The objective test for determining whether recusal is required is whether a reasonable person with knowledge of all the facts would conclude that the judge's impartiality might reasonably be questioned. Johnson, 610 F.3d at 1147 (quotation marks and citation omitted); Pesnell v. Arsenault, 543 F.3d 1038. 1043 (9th Cir. 2008). "Adverse findings do not equate to bias, " Johnson, 610 F.3d at 1147, and in this instance, Plaintiff's assertions of bias against him and in favor of the defense arise from his disagreements with the Court's rulings and with the Court's routine case management decisions, which do not support recusal.

D. Discovery

Plaintiff's response also again raises a variety of discovery-related issues. However, the discovery deadline was November 12, 2013, and Plaintiff's disagreement with the Court's rulings provides no basis for reopening discovery. Plaintiff had ample opportunity to conduct discovery, and he was informed via the first scheduling order that a request for an extension of a deadline must be filed on or before the deadline and must be supported by a showing of good cause. Fed.R.Civ.P. 16(b)(4); Zivkovic, 302 F.3d at 1087. (Doc. 18.) While a number of Plaintiff's motions to compel were denied and/or stricken on procedural grounds, Plaintiff was notified of the deficiencies in plain, clear language, and he had the opportunity to cure the deficiencies and renew the motions. (Doc. 57, 69.) Additionally, Plaintiff's motion to compel the production of videotapes was denied on the merits on the ground that no videotapes exist, and Plaintiff's motion to extend the discovery deadline was based merely on his desire to look for an attorney, which does not establish good cause. (Docs. 61, 62, 78, 79.)

While the Court recognizes that Plaintiff is dissatisfied with Defendants' responses to his discovery requests and wishes to continue conducting discovery, Plaintiff's pro se status does not excuse him from compliance with the Federal Rules of Civil Procedure, the Local Rules of the Eastern District of California, and court orders.

E. Counsel

Finally, to the extent that Plaintiff's response might be construed in part as another request for the appointment of counsel, it is denied.

Plaintiff does not have a constitutional right to the appointment of counsel in this civil rights action, Palmer v. Valdez, 560 F.3d 965, 970 (9th Cir. 2009); Storseth v. Spellman, 654 F.2d 1349, 1353 (9th Cir. 1981), and while the Court may request the voluntary assistance of counsel pursuant to section (e)(1), it will do so only if exceptional circumstances exist. Palmer, 560 F.3d at 970; Wilborn v. Escalderon, 789 F.2d 1328, 1331 (9th Cir. 1986). In making this determination, the Court must evaluate the likelihood of success on the merits and the ability of Plaintiff to articulate his claims pro se in light of the complexity of the legal issues involved. Palmer, 560 F.3d at 970 (citation and quotation marks omitted); Wilborn, 789 F.2d at 1331. Neither consideration is dispositive and they must be viewed together. Palmer, 560 F.3d at 970 (citation and quotation marks omitted); Wilborn 789 F.2d at 1331.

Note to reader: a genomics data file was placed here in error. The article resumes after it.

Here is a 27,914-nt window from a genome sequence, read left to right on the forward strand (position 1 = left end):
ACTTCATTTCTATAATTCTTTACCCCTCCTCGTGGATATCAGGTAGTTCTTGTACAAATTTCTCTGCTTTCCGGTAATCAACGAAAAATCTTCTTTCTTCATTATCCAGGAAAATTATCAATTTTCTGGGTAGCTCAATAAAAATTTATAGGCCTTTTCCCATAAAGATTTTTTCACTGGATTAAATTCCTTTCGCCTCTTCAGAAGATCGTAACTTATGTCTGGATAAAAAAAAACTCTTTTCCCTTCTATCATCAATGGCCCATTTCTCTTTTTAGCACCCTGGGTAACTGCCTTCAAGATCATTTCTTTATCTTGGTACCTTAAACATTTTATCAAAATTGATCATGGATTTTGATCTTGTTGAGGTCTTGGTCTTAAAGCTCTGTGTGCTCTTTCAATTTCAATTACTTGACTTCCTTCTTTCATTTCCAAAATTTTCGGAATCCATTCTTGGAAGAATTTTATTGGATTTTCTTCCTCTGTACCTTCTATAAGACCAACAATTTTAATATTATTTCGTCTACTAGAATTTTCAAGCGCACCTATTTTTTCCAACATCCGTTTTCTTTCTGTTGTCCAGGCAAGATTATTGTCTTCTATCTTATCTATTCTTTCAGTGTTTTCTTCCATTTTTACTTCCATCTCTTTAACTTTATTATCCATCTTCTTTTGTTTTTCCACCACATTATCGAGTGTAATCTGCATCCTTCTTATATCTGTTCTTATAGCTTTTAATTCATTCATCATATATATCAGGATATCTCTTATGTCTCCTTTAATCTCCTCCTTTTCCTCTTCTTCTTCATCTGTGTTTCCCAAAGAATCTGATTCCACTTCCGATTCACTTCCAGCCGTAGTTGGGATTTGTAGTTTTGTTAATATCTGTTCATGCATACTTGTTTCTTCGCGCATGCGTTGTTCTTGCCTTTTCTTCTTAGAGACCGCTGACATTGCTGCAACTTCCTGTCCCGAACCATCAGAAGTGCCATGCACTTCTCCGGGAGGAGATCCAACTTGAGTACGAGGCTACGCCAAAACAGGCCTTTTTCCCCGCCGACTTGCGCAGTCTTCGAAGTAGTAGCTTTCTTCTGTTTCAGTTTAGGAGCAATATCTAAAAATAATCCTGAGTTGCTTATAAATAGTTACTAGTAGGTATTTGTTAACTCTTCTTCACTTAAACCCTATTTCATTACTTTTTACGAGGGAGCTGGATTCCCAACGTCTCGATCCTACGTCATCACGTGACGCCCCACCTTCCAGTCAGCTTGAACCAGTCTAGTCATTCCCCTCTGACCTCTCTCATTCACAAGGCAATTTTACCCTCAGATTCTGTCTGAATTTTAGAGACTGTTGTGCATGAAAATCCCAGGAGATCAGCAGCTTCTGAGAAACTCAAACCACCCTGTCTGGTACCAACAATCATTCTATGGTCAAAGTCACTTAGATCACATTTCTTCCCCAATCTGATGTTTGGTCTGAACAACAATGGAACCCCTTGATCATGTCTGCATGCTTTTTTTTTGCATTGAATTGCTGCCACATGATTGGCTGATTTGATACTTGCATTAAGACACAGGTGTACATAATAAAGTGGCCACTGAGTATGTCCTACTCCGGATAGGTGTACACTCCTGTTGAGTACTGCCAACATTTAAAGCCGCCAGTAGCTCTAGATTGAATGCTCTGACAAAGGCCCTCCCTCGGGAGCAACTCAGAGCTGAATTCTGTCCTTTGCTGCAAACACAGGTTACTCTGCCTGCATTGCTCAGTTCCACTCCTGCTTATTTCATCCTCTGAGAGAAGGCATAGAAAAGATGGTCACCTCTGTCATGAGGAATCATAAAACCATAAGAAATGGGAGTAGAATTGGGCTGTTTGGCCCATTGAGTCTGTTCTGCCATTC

In the present case, the Court does not find the required exceptional circumstances. Even assuming Plaintiff is not well versed in the law and that he has made serious allegations which, if proved, would entitle him to relief, his case is not exceptional. The Court is faced with similar cases almost daily. Further, at this stage in the proceedings, the Court cannot make a determination that Plaintiff is likely to succeed on the merits, and based on a review of the record in this case, the Court does not find that Plaintiff cannot adequately articulate his claims. Palmer, 560 F.3d at 970. This case is not legally complex, as the issue is whether Defendants used excessive physical force on Plaintiff while he was at the Kings County Jail; and the Court again notes that Plaintiff is well able to focus on and articulate those issues which are of his choosing.

While the Court recognizes that Plaintiff is at a disadvantage due to his pro se status and his incarceration, the test is not whether Plaintiff would benefit from the appointment of counsel. See Wilborn, 789 F.2d at 1331 ("Most actions require development of further facts during litigation and a pro se litigant will seldom be in a position to investigate easily the facts necessary to support the case.") The test is whether exceptional circumstances exist and here, they do not.

III. Order

Based on the foregoing, it is HEREBY ORDERED that:

1. The order to show cause, filed on September 12, 2014, is DISCHARGED;

2. Plaintiff is required to file his pretrial statement on or before October 10, 2014;

3. The deadline for Defendants to file their pretrial statement is extended from October 8, 2014, to October 22, 2014;

4. Plaintiff's motion for the appointment of counsel is DENIED; and

5. The failure to comply with this order may result in the imposition of sanctions deemed appropriate by the Court, including dismissal of the action with prejudice.